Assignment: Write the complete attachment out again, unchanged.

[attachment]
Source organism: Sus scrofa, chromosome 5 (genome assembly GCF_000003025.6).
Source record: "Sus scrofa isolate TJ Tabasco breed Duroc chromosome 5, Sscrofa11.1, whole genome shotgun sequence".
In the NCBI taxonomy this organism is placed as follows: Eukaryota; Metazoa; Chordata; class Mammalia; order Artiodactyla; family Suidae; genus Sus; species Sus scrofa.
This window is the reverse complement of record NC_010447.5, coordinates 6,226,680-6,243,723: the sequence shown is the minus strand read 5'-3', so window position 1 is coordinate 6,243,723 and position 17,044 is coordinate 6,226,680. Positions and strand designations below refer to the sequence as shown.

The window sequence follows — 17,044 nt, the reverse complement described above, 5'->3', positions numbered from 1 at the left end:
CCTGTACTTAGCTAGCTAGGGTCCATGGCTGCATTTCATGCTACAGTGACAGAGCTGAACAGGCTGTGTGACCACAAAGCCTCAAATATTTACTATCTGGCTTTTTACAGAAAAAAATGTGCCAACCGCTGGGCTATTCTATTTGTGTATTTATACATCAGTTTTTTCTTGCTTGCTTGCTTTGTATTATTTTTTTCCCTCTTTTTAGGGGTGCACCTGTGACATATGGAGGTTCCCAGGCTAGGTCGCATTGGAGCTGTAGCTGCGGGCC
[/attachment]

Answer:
Source organism: Sus scrofa, chromosome 5 (genome assembly GCF_000003025.6).
Source record: "Sus scrofa isolate TJ Tabasco breed Duroc chromosome 5, Sscrofa11.1, whole genome shotgun sequence".
In the NCBI taxonomy this organism is placed as follows: Eukaryota; Metazoa; Chordata; class Mammalia; order Artiodactyla; family Suidae; genus Sus; species Sus scrofa.
This window is the reverse complement of record NC_010447.5, coordinates 6,226,680-6,243,723: the sequence shown is the minus strand read 5'-3', so window position 1 is coordinate 6,243,723 and position 17,044 is coordinate 6,226,680. Positions and strand designations below refer to the sequence as shown.

The window sequence follows — 17,044 nt, the reverse complement described above, 5'->3', positions numbered from 1 at the left end:
CCTGTACTTAGCTAGCTAGGGTCCATGGCTGCATTTCATGCTACAGTGACAGAGCTGAACAGGCTGTGTGACCACAAAGCCTCAAATATTTACTATCTGGCTTTTTACAGAAAAAAATGTGCCAACCGCTGGGCTATTCTATTTGTGTATTTATACATCAGTTTTTTCTTGCTTGCTTGCTTTGTATTATTTTTTTCCCTCTTTTTAGGGGTGCACCTGTGACATATGGAGGTTCCCAGGCTAGGTCGCATTGGAGCTGTAGCTGCGGGCC